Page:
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Have you spoken out against vouchers yet?
Email the Senate Now!
THE PETITION BELOW!
here to send emails and faxes
urging opposition by Washington D.C. City Council and
School Board members!
September 10th - Email the Senate Now!
NSBA/Zogby poll showed that a majority of D.C.
residents oppose vouchers.
our press releases.
Sign Our Petition Here!
"We, the undersigned, support
the use of public tax dollars only for accountable public
I have done my part. Please let me know how this turns
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more about vouchers by clicking
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Research Shows That Vouchers
DON’T Improve Student Achievement.
Vouchers DON’T Improve School Choice for DC Families.
Vouchers DON’T Guarantee Admission to Private Schools or
Protect Against Discrimination.
Vouchers DON’T Require School Accountability or Student
Vouchers DON’T Cover All the Costs of Most Private Schools.
Vouchers DO Take Away Money from Public Schools (traditional
D.C. Voucher Promises:
More Myth than Reality
by Marc Egan (Prepared for
the Coalition for Accountable Public Schools)
Myth: Vouchers let parents choose their child’s school
Reality: Private schools, not parents, decide whether to
admit a student. They can decide how many students they will
take, and can discriminate based on a child’s academic or
disciplinary record. (“Obstacle Course,” Education Week,
June 9, 1999; “Questions About the School Voucher System,”
USA Today, June 28, 2002.)
Myth: Vouchers help
children escape failing schools
Reality: Most of the students in Cleveland’s voucher program
never even attended public schools – many already went to
private schools before having their tuition subsidized by
taxpayers. The wealthy individuals and foundations that
bankroll the voucher movement want vouchers for students
regardless of income – promising help to low-income children
is a smokescreen. (“Cleveland School Vouchers: Where the
Students Come From,” Policy Matters Ohio, 2001).
African-Americans strongly support vouchers
Reality: African-Americans have overwhelmingly voted against
voucher proposals and polls show they strongly prefer other
education reforms – like smaller class sizes. In California,
68% of African-Americans rejected a voucher proposal in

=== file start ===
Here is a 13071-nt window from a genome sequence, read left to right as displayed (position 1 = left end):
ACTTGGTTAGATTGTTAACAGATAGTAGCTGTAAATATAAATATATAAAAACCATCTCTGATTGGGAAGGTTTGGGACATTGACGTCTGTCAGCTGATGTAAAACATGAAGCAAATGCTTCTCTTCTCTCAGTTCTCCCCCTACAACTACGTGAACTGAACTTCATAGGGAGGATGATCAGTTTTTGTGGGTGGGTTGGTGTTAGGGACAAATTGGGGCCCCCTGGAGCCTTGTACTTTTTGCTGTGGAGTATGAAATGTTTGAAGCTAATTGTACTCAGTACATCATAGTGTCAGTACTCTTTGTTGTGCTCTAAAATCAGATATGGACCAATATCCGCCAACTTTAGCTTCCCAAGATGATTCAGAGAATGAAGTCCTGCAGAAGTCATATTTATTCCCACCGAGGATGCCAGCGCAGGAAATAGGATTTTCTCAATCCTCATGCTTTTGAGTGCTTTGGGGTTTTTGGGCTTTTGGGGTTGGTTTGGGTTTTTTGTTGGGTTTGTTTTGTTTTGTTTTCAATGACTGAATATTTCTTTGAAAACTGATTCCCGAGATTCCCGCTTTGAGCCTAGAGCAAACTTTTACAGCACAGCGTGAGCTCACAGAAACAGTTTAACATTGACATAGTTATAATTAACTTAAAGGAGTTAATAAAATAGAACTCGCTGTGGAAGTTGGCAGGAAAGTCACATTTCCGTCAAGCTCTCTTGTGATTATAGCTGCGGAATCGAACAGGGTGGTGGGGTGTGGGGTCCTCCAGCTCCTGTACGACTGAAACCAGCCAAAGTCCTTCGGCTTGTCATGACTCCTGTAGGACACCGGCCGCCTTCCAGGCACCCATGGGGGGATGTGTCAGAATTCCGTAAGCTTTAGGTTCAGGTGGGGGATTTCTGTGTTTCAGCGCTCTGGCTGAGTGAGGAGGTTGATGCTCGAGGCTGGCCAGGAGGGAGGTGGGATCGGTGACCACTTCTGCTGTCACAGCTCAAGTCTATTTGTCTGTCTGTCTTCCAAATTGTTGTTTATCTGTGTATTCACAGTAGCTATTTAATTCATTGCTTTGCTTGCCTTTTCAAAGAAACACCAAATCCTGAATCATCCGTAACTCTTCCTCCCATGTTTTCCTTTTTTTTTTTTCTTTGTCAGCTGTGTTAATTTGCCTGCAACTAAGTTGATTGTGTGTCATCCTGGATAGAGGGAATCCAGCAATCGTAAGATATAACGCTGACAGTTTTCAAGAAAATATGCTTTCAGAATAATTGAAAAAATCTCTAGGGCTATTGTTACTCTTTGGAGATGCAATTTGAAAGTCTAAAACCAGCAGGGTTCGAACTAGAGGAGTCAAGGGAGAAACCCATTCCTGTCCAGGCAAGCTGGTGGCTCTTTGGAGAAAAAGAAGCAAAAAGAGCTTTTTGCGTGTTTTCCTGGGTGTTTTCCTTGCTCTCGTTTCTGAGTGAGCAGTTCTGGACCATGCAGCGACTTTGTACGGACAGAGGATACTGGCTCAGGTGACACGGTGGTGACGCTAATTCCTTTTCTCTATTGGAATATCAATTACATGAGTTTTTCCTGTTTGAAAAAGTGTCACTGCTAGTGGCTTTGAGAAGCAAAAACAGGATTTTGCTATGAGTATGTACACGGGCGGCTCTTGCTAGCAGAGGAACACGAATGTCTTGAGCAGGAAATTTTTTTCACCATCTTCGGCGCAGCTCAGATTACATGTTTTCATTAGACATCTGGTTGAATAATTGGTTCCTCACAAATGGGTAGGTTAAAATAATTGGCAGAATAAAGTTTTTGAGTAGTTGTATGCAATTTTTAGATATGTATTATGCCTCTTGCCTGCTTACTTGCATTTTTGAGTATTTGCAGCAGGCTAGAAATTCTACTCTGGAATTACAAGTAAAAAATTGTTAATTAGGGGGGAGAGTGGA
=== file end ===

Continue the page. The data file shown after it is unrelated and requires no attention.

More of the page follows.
2000. The same day, 78% of African-Americans in Michigan
rejected a voucher plan. (Exit Polls, CNN.con, Nov. 7, 2000;
“The Voucher Vote,” Palm Beach Post, Nov. 13, 2000.)
Myth: Vouchers improve
students’ academic achievement
Reality: Credible evidence proves this is false, and in some
cases, the opposite is true. The official studies on the
Milwaukee and Cleveland voucher programs “found little or no
difference in voucher and public school students’
performance.” The Cleveland study also found that students
who went to private schools that opened in response to
vouchers scored lower than public school students in all
subjects. (“School Vouchers: Publicly Funded Programs in
Cleveland and Milwaukee,” U.S. GAO, Aug. 2001; “Vouchers and
Student Achievement: A Review of the Evidence,” National
School Boards Association, 2000.)
Myth: Vouchers will
help children with the greatest needs
Reality: Voucher programs disproportionately exclude
children with disabilities. Such children were “actively
counseled out of the (Cleveland) program,” an Ohio education
(“Study Finds Skimpy Evidence on Vouchers,” USA Today, Dec.
6, 2001; “Whose Choice?” series, Akron Beacon-Journal, Dec.
Myth: Vouchers will
save taxpayers money
Reality: Vouchers are likely to do just the opposite by
requiring taxpayers to pay for two school systems – one
public and one private. The voucher plan that California
voters rejected in 2000 would have cost taxpayers $3.2
billion to pay for vouchers for students already attending
(“Are Vouchers the Way to Improve California’s Schools?”
California Budget Project, Aug. 2000)
Myth: Voucher schools
Reality: Voucher programs eliminate public accountability
because voucher schools do not answer to the public; do not
reveal how they spend tax dollars; do not have to hire
highly qualified teachers (as public schools now must do);
and do not have to make students’ academic results public.
Vouchers will improve the public schools by creating
Reality: This claim is based more on speculation than
evidence as a recent study confirmed. Vouchers do take away
millions of public dollars from public schools and give them
to private schools that play by different rules than the
public schools. For example, private schools select their
students; public schools accept every child. (“Rhetoric
Versus Reality,” RAND Education, 2001)